Young Hearts Run Free
Law should not punish consensual teen sexuality
The Supreme Court’s verdict that sex with a girl below the age of 18 amounts to rape, is meant as a protective gesture towards child brides. But it also ends up making criminals out of willing young lovers, and fails to tackle the problem at the root. Child marriage should be legally void, rather than merely voidable when one of the partners gets around to it. This judgment threatens to punish teens for consensual, happy sexual exploration that seems like the most natural thing in the world at that age.
Combined with the POCSO Act, which also casts adolescent boys who are involved with girls their own age as predators, Indian law accepts no zone of sexual freedom. Young girls are seen only as vulnerable objects of protection or wayward threats, their own desires deemed not to exist. But the expression of sexuality is not sexual violence or abuse.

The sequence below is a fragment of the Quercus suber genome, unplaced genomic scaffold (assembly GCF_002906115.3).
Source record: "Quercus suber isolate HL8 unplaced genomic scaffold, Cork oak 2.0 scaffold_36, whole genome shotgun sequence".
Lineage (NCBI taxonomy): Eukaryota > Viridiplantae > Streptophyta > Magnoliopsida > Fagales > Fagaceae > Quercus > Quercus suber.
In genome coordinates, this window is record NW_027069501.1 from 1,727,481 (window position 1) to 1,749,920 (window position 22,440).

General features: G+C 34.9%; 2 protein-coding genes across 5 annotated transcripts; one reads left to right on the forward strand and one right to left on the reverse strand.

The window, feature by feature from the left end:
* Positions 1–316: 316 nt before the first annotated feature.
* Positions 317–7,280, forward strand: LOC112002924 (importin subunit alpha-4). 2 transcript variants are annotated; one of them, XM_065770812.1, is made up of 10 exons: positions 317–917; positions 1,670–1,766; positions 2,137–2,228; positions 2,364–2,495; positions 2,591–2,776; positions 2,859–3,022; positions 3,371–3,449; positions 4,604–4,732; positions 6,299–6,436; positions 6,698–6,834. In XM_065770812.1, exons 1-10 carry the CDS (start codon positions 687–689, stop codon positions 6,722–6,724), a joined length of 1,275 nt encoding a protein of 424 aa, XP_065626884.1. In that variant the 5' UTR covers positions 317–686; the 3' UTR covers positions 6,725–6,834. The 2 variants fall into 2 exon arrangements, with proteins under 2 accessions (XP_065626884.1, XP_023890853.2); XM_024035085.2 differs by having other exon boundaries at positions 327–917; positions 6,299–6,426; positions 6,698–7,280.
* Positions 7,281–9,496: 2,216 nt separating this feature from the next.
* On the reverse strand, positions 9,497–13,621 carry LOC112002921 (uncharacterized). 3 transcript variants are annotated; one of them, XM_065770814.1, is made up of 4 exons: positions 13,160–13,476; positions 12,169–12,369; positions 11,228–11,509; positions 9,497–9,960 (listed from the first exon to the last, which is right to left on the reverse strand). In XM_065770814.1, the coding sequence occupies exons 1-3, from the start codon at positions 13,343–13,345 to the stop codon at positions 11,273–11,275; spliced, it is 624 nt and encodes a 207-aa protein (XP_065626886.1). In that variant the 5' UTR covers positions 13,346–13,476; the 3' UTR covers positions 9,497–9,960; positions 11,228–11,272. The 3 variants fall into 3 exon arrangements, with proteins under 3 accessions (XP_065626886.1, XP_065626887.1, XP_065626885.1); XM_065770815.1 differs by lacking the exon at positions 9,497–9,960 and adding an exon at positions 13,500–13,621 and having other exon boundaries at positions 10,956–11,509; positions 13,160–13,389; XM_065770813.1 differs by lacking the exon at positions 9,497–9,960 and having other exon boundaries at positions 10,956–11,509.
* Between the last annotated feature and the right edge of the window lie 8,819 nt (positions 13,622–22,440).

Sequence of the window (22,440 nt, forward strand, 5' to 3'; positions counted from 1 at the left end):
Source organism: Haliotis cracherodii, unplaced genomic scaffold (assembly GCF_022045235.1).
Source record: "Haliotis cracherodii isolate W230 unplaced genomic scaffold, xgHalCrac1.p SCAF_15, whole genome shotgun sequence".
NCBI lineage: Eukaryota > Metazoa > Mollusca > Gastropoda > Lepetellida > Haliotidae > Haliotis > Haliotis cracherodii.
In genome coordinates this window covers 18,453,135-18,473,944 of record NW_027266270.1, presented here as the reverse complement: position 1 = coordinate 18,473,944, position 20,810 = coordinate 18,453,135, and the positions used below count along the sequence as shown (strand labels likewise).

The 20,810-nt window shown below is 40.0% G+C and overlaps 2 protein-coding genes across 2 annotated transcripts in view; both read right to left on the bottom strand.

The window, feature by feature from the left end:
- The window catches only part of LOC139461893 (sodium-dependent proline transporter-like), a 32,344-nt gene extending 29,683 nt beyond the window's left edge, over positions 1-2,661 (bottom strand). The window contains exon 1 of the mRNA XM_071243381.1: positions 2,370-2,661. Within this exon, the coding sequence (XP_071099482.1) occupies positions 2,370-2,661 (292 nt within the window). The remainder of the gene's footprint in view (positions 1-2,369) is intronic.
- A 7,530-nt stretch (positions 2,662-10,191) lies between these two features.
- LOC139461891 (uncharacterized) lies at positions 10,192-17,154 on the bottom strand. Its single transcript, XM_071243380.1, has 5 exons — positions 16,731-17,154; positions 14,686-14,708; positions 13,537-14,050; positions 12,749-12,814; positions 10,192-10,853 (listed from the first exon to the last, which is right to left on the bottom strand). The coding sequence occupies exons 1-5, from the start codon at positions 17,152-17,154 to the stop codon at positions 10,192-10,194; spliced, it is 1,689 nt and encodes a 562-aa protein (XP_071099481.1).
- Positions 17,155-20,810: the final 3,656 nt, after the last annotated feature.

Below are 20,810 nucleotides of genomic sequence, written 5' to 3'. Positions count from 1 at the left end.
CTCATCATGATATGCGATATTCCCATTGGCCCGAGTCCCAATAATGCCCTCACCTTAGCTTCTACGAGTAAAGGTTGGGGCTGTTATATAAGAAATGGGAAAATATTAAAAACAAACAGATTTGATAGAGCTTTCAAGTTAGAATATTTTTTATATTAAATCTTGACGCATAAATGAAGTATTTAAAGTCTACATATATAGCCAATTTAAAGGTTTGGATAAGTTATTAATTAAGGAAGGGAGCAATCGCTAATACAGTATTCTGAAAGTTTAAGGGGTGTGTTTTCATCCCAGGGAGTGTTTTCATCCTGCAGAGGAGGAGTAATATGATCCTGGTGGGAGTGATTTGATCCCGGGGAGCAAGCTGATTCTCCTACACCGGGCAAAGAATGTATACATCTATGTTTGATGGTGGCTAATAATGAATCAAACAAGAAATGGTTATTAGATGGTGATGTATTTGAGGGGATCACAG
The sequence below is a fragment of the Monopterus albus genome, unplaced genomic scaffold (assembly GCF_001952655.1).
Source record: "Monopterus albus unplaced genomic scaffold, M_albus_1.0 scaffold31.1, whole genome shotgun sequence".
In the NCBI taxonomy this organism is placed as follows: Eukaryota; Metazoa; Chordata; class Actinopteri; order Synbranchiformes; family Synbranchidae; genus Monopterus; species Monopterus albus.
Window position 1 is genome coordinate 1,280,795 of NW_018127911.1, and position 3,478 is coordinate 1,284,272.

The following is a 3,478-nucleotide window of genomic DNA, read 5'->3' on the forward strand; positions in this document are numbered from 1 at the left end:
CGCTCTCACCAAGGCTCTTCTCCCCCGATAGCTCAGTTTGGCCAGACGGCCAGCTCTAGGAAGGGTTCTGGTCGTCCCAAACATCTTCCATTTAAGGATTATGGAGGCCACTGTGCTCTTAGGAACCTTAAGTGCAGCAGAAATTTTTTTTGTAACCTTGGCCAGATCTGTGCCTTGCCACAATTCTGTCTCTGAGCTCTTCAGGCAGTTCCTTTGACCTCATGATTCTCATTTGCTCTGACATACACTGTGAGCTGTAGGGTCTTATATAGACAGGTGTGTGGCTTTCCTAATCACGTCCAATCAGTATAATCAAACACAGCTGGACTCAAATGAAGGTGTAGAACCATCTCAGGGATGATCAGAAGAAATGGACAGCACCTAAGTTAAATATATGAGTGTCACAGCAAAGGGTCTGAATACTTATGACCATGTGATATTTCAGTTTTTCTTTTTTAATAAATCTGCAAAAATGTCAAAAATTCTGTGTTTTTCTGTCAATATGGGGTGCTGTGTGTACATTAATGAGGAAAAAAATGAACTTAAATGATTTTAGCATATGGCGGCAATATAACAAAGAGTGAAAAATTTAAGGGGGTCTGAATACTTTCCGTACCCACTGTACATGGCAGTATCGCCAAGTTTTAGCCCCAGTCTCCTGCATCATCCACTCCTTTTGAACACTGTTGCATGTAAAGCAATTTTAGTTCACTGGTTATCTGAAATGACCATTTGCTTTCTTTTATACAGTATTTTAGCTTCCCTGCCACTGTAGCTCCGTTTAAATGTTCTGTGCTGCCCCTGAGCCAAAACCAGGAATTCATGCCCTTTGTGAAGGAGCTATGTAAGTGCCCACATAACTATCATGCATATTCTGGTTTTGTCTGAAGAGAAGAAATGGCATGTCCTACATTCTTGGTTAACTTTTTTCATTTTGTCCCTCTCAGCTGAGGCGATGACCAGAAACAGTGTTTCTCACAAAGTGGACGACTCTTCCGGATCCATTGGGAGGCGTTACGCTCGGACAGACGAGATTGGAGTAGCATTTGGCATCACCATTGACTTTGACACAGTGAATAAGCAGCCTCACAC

Teens will experiment, no purity campaign or legal fiat can stop that, but the law gives parents and authorities inordinate power to police and punish adolescent boys. At a time when even an adult woman’s marriage is seen as indoctrination because her spouse’s religion offended her father, when a woman’s right to choose her romantic destiny is cast as love jihad, what are the odds of a vulnerable teenager’s rights being respected by her parents? Social repression is all the more reason for the legal system to be more sympathetic, to preserve individual freedoms.